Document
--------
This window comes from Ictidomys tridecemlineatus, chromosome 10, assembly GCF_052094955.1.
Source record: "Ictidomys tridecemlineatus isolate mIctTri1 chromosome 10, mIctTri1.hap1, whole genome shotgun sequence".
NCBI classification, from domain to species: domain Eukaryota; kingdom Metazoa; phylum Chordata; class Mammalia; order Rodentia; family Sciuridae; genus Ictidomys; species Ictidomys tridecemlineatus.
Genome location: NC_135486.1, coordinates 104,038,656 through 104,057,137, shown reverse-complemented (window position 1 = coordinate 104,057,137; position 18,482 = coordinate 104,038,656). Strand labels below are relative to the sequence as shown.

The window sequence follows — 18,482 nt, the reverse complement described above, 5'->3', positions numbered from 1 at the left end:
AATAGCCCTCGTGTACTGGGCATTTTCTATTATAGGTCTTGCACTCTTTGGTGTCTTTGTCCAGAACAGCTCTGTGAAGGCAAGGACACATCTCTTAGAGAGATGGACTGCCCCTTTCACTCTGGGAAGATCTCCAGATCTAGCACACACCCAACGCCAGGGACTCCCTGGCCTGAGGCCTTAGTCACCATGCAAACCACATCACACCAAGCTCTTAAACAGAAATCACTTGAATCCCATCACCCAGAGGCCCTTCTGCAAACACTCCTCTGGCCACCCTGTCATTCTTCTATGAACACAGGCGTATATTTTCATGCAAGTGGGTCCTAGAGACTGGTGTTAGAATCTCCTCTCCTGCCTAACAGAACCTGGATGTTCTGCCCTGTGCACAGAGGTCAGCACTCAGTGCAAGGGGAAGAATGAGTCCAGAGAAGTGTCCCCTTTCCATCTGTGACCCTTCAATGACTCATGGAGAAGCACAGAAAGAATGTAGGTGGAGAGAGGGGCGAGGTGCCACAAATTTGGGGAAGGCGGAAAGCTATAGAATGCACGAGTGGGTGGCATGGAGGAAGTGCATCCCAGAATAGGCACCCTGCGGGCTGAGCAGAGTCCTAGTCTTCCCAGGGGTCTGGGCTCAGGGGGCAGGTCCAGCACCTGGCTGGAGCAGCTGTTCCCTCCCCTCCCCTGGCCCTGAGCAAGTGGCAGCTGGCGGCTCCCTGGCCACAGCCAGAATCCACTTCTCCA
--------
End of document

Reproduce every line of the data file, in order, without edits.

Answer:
This window comes from Ictidomys tridecemlineatus, chromosome 10, assembly GCF_052094955.1.
Source record: "Ictidomys tridecemlineatus isolate mIctTri1 chromosome 10, mIctTri1.hap1, whole genome shotgun sequence".
NCBI classification, from domain to species: domain Eukaryota; kingdom Metazoa; phylum Chordata; class Mammalia; order Rodentia; family Sciuridae; genus Ictidomys; species Ictidomys tridecemlineatus.
Genome location: NC_135486.1, coordinates 104,038,656 through 104,057,137, shown reverse-complemented (window position 1 = coordinate 104,057,137; position 18,482 = coordinate 104,038,656). Strand labels below are relative to the sequence as shown.

The window sequence follows — 18,482 nt, the reverse complement described above, 5'->3', positions numbered from 1 at the left end:
AATAGCCCTCGTGTACTGGGCATTTTCTATTATAGGTCTTGCACTCTTTGGTGTCTTTGTCCAGAACAGCTCTGTGAAGGCAAGGACACATCTCTTAGAGAGATGGACTGCCCCTTTCACTCTGGGAAGATCTCCAGATCTAGCACACACCCAACGCCAGGGACTCCCTGGCCTGAGGCCTTAGTCACCATGCAAACCACATCACACCAAGCTCTTAAACAGAAATCACTTGAATCCCATCACCCAGAGGCCCTTCTGCAAACACTCCTCTGGCCACCCTGTCATTCTTCTATGAACACAGGCGTATATTTTCATGCAAGTGGGTCCTAGAGACTGGTGTTAGAATCTCCTCTCCTGCCTAACAGAACCTGGATGTTCTGCCCTGTGCACAGAGGTCAGCACTCAGTGCAAGGGGAAGAATGAGTCCAGAGAAGTGTCCCCTTTCCATCTGTGACCCTTCAATGACTCATGGAGAAGCACAGAAAGAATGTAGGTGGAGAGAGGGGCGAGGTGCCACAAATTTGGGGAAGGCGGAAAGCTATAGAATGCACGAGTGGGTGGCATGGAGGAAGTGCATCCCAGAATAGGCACCCTGCGGGCTGAGCAGAGTCCTAGTCTTCCCAGGGGTCTGGGCTCAGGGGGCAGGTCCAGCACCTGGCTGGAGCAGCTGTTCCCTCCCCTCCCCTGGCCCTGAGCAAGTGGCAGCTGGCGGCTCCCTGGCCACAGCCAGAATCCACTTCTCCA